Self-funding advice

If you are self-funding your care because you are not eligible for local authority funding there are other forms of financial assistance you may be entitled to.

Will the local authority pay my fees whilst I am selling my former home?

If, apart from your property, your other capital is below £23,250 the local authority should help with the costs during the first twelve weeks of permanent care. Beyond that period any financial help will be charged against the value of your former home and recovered from the eventual sale proceeds.

Do I have to sell my property?

No, the local authority may lend you the money to pay for your care charged against your property value. However, they could limit how much they will pay and it could adversely affect your welfare benefit entitlements.

Do I have to pay Council Tax on an empty property?

If you move into a care home and your property is left empty then you should receive full exemption from Council Tax until it’s sold.

Is there any financial help that is not means tested?

Attendance Allowance is a non-means tested, non-taxable allowance paid at the lower rate of £54.45 for those needing care by day or night and, at a higher rate of £81.30 for those needing care by day and night.

Whether your stay is temporary or permanent if you receive nursing care in a care home you may be entitled to an NHS Registered Nursing Care Contribution (RNCC) towards the cost of your nursing care, paid directly to the home at £110.89 per week. If your needs are primarily health care needs, you may be entitled to full funding from your local PCT following an assessment under their continuing care eligibility criteria. This figure applies to England only.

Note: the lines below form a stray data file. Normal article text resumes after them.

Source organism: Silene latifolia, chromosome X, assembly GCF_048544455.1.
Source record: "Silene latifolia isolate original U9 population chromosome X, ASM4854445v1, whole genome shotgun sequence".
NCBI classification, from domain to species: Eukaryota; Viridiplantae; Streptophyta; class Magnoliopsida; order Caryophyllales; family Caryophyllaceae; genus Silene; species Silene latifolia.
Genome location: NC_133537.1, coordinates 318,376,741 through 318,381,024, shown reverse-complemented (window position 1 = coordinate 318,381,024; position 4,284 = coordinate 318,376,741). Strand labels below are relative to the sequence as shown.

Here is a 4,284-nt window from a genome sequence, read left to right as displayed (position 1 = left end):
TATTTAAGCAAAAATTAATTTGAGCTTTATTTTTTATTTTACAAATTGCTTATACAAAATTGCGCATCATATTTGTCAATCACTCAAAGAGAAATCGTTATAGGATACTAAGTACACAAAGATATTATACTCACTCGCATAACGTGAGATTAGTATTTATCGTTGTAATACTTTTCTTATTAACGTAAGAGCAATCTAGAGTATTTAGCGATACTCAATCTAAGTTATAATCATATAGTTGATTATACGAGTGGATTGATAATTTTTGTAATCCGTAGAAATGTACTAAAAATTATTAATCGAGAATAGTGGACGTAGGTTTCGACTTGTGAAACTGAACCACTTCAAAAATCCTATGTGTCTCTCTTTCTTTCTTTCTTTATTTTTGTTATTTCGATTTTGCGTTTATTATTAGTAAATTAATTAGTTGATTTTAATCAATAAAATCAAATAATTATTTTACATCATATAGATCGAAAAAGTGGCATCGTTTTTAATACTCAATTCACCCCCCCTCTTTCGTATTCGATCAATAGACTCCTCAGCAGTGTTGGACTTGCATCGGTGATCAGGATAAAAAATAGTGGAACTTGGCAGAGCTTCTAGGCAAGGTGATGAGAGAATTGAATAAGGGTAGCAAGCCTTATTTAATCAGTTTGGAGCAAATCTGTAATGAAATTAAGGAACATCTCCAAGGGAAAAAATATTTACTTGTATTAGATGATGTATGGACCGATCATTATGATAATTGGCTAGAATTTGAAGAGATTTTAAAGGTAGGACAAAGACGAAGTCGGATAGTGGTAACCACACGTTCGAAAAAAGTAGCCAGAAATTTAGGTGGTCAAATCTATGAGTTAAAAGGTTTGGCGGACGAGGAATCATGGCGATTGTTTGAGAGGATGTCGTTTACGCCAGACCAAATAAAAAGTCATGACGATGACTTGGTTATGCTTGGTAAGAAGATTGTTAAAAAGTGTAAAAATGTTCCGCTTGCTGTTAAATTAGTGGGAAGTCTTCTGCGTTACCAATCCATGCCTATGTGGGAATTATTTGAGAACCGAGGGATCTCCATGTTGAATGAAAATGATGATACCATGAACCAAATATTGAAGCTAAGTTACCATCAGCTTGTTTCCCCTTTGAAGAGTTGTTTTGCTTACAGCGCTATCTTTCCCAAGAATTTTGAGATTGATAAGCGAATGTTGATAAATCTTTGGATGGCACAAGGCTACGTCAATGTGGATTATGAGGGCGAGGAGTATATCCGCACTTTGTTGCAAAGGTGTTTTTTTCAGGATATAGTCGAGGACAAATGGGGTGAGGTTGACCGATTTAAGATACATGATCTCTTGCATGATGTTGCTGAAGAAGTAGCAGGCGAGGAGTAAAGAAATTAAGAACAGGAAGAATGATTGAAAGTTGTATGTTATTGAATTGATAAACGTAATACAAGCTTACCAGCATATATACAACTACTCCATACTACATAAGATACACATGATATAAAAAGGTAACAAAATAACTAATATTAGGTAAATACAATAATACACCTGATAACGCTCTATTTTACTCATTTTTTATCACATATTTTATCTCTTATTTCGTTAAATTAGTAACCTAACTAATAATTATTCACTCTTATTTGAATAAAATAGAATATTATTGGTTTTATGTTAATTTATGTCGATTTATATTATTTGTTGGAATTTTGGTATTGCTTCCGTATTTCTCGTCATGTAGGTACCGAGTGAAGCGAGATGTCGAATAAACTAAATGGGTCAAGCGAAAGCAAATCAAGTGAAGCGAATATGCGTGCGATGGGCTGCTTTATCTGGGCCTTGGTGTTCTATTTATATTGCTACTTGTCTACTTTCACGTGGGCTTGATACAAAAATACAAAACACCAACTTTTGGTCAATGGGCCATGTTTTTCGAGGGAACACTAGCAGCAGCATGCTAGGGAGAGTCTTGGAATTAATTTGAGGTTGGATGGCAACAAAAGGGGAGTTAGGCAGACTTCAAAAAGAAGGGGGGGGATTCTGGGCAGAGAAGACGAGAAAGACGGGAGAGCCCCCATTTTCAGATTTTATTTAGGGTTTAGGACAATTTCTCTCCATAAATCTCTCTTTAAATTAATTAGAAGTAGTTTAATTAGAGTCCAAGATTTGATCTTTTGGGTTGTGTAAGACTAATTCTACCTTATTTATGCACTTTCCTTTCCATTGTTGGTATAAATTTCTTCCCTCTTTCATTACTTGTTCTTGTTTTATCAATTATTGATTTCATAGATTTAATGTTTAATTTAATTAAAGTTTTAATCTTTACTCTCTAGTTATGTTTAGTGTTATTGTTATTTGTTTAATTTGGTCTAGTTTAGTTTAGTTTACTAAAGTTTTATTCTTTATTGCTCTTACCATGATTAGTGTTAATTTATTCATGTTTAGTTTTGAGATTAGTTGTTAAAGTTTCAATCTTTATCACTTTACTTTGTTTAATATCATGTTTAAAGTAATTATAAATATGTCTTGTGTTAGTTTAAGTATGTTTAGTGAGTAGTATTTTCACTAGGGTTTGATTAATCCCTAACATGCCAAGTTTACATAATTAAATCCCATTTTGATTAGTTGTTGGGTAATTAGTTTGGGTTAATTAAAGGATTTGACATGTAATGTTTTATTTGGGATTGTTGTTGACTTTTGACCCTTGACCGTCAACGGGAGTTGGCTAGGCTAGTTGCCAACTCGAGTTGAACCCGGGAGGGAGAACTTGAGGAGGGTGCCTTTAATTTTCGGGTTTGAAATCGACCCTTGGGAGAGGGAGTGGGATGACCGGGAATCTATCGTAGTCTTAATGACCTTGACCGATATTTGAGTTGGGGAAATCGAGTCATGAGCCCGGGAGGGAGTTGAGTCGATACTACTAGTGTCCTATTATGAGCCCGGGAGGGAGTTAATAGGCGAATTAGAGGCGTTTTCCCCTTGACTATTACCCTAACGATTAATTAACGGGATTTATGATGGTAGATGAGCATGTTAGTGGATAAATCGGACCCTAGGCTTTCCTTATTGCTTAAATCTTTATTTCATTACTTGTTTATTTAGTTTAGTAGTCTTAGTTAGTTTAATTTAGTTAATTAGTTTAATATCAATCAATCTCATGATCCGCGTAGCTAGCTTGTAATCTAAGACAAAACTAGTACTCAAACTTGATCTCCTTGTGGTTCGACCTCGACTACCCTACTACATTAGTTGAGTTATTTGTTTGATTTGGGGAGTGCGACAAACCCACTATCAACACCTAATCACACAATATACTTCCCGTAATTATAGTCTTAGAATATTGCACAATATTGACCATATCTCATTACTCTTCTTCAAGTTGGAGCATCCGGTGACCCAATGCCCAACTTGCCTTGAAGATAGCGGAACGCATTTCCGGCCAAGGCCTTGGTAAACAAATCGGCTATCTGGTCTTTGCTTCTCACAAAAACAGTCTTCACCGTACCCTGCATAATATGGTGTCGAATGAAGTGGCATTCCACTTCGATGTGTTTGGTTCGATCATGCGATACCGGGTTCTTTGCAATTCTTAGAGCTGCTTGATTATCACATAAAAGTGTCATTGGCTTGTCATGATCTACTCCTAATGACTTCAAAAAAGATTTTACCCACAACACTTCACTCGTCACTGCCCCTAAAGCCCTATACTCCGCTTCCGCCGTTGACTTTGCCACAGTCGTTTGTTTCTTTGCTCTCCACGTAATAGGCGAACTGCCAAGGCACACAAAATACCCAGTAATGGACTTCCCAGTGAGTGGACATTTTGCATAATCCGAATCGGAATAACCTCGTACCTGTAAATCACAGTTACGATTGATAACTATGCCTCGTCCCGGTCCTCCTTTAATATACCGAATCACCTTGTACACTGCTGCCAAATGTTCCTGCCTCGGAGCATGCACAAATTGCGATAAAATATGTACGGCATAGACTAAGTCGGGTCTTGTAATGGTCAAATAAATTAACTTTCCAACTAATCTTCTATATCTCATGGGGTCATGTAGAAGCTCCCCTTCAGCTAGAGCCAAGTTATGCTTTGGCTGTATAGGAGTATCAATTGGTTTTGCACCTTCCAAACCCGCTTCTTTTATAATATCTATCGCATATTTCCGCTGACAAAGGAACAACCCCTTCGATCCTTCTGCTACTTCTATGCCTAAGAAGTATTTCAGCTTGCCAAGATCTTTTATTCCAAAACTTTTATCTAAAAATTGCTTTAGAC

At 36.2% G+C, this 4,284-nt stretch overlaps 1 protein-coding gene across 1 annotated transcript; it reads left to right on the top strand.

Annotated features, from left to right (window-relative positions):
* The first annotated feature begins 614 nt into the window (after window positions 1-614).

What happens if I move into a care home independently and run out of money?

Once your capital reduces to £23,250 you should seek local authority assistance as soon as possible. However, if the home costs more than the local authority usually pays and won’t reduce its fees you could be in the difficult situation of either finding a source of top-up or seeking less expensive accommodation.

If there is a likelihood of running out of money it’s important that you arrange an assessment of your care needs with Adult Social Care to ensure they are aware of your financial situation. Also check if the care home owner can continue to accommodate you at the local authority’s funding rates or will require a third party top-up.

What can I do to avoid this situation?

There are ways of meeting care costs for as long as you need care whilst using up only part of your capital. For example, the use of Immediate Need Care Fee Payment Plans can contribute towards capping the cost and, as so many older people wish, enabling an inheritance to be left for the family.

The important thing when self-funding is not to try to do it alone, always seek professional advice.

You should contact your local authority for further information on self-funding details in your area.

Figures mentioned here may change.